Having your own farm in your backyard lets you to walk out your door to harvest. There is nothing that can beat the freshness of food. While there are challenges that you will have to face in growing a backyard farm, the good news is that you don’t have to have that experience in farming.
A backyard farm is a big adventure that you have to be well-prepared for. Whether you want to plant herbs, fruits, or anything you can eat or add to your meals, there are a few things you need to consider as you start your food garden.
Know the Reason Why You Want a Backyard Farm
The first step in planning your very own farm is to determine why you really want one. If it is an herb garden, you should know which to plant primarily. It is not required to have extensive knowledge about herbs because it is much better and easier to learn through experimentation and experience.
Choose Your Plants
Even though you don’t have to be an expert in plants, you should still be able to select the kind of herbs you really want to grow. It is important though that you at least know about the plant you intend to have in your garden. Understand that there are some that are specific to locations, such as full sun or shady. Also, there are plants that may require more attention than others, so choose wisely.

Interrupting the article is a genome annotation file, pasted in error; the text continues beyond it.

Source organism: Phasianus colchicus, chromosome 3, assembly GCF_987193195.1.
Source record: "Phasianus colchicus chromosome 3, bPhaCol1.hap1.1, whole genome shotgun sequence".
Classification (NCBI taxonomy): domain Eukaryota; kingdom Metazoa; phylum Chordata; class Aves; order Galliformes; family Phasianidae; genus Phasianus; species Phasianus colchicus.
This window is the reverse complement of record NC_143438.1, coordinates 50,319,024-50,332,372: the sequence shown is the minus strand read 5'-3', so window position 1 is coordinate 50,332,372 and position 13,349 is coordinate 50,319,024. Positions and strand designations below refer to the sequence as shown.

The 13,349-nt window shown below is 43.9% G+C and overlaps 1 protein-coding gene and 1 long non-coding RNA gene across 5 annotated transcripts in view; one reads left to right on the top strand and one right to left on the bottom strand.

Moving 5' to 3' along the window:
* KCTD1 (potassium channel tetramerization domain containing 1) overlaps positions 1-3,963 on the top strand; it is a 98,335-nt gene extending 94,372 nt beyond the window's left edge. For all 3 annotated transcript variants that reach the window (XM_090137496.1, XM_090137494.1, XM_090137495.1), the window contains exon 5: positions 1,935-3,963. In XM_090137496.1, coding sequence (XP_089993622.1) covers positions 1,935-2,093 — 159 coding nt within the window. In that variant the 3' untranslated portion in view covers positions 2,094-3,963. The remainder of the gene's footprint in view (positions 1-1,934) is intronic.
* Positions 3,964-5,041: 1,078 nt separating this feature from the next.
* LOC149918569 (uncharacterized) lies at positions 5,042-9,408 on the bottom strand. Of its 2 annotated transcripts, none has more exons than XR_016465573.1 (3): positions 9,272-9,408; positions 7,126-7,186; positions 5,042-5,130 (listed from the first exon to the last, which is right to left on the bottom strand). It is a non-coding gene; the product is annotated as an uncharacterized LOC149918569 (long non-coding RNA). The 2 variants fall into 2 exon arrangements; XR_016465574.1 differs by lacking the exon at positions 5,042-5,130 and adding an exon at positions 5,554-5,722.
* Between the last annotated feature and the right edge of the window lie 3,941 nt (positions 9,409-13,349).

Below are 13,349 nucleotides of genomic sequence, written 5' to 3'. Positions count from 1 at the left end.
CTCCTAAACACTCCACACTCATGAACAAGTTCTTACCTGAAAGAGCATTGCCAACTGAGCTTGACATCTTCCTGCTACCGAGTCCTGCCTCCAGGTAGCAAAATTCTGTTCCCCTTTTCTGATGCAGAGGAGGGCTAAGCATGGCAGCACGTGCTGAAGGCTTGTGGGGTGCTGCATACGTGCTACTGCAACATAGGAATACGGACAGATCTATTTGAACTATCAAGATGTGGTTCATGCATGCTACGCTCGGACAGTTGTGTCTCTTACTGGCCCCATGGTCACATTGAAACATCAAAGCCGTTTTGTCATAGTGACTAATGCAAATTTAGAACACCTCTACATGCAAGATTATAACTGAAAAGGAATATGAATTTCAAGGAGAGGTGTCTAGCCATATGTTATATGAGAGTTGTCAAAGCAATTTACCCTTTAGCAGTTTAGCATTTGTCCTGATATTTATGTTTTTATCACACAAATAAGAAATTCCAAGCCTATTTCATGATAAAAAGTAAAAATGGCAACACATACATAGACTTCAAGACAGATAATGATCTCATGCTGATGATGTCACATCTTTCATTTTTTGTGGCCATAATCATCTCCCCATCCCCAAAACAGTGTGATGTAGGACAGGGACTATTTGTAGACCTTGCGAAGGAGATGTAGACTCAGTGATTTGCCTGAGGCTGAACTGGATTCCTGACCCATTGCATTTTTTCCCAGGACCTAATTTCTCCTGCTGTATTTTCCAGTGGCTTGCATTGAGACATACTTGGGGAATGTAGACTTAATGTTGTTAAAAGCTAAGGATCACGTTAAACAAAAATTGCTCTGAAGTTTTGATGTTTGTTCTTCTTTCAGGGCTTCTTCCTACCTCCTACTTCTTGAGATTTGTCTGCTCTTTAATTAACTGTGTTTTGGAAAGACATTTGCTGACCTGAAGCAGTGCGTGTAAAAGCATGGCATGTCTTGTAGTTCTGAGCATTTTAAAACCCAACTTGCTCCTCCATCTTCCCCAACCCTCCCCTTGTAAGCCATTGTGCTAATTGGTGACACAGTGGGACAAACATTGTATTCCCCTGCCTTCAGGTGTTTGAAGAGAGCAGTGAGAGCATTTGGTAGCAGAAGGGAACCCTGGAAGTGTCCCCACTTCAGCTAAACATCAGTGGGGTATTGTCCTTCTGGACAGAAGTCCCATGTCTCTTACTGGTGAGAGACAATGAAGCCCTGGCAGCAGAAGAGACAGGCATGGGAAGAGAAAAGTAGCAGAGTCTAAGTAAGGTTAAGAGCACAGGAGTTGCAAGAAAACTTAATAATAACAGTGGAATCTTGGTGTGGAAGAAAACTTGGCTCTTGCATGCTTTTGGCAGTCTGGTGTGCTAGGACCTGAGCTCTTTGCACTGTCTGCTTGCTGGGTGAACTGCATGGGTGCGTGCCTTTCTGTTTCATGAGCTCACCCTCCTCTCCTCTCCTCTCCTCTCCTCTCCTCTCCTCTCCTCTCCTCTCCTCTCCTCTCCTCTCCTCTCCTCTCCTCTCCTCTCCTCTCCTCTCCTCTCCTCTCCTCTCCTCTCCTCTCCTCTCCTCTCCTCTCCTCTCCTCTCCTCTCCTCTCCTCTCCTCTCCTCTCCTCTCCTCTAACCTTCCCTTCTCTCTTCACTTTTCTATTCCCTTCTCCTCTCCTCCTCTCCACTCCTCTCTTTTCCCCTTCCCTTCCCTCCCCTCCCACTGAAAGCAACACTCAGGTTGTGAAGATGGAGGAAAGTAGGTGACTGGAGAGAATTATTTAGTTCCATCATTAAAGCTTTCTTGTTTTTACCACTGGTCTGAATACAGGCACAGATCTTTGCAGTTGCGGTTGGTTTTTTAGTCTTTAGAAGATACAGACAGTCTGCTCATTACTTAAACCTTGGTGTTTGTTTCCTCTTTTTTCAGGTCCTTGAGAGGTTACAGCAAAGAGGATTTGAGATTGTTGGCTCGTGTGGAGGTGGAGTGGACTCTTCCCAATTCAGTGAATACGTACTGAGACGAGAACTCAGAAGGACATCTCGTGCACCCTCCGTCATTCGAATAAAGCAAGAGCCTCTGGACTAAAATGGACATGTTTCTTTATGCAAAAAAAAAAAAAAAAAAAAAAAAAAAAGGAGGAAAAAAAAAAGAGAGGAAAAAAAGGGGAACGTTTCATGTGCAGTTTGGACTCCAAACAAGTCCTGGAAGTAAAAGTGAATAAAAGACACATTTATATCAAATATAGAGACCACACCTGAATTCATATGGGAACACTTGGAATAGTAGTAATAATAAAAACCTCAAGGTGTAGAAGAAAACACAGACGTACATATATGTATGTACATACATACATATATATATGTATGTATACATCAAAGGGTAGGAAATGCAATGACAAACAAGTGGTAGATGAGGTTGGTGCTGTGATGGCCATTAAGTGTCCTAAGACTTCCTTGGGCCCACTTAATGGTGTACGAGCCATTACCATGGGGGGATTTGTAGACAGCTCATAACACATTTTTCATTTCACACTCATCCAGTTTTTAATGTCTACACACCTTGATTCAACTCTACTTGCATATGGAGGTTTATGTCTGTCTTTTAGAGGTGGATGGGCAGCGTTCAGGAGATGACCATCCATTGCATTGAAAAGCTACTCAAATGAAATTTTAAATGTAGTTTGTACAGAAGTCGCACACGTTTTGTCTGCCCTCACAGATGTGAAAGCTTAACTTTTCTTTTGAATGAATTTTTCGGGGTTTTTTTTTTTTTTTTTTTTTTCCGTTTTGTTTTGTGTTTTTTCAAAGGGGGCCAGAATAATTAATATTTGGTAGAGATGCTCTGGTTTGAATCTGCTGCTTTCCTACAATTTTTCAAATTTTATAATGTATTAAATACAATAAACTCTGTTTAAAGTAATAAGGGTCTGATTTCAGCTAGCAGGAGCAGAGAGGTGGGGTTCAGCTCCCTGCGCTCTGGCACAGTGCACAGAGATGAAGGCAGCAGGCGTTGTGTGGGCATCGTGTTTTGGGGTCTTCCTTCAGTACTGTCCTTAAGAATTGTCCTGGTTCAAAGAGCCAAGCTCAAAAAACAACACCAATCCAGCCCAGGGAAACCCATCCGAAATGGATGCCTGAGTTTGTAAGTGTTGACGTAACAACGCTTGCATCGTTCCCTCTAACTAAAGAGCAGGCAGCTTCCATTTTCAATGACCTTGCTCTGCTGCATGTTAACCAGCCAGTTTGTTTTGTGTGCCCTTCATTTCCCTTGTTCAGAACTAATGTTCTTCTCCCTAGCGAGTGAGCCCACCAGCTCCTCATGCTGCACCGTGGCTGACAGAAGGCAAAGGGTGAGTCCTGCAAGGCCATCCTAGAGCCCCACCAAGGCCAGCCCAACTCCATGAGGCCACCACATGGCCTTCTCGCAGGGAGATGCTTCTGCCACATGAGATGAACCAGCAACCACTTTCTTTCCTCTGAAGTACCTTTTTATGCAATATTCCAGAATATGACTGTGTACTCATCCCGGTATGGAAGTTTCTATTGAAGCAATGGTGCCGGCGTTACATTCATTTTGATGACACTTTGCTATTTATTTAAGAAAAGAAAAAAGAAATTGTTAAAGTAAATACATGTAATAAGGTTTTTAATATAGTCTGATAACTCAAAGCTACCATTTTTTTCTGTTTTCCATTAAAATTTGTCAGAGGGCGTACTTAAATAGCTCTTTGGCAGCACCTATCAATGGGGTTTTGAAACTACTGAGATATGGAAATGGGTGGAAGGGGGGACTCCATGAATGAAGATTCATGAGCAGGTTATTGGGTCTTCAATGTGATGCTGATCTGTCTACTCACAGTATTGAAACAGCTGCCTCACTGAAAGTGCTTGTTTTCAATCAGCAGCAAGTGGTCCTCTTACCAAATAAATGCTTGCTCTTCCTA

Determine If Your Available Space Can Handle the Plants
Most homeowners who want to become backyard farmers start small and then their garden just expands. While this may not be what you should think of right now, you should at least evaluate the available space you have. Even though you intend to have your garden in your backyard, there are herbs that can be placed by the windowsill or by the veranda. There are also some that need pots, while others can be planted in the soil.
Consider the Needs of the Plant
Some plants need more water than others, while there are some that want to remain dry. However, when you are tending to seedlings, make sure they are always moist. You may also want to think about the fertilizer you will use. For the sake of your family’s health, choose natural or organic fertilizers, since you will be eating from your backyard when the time comes.
For newbies, start with dill, oregano, fennel, and basil. A good deal of planning, a little bit of research, patience, and hard work will give you great yield you can serve at the table.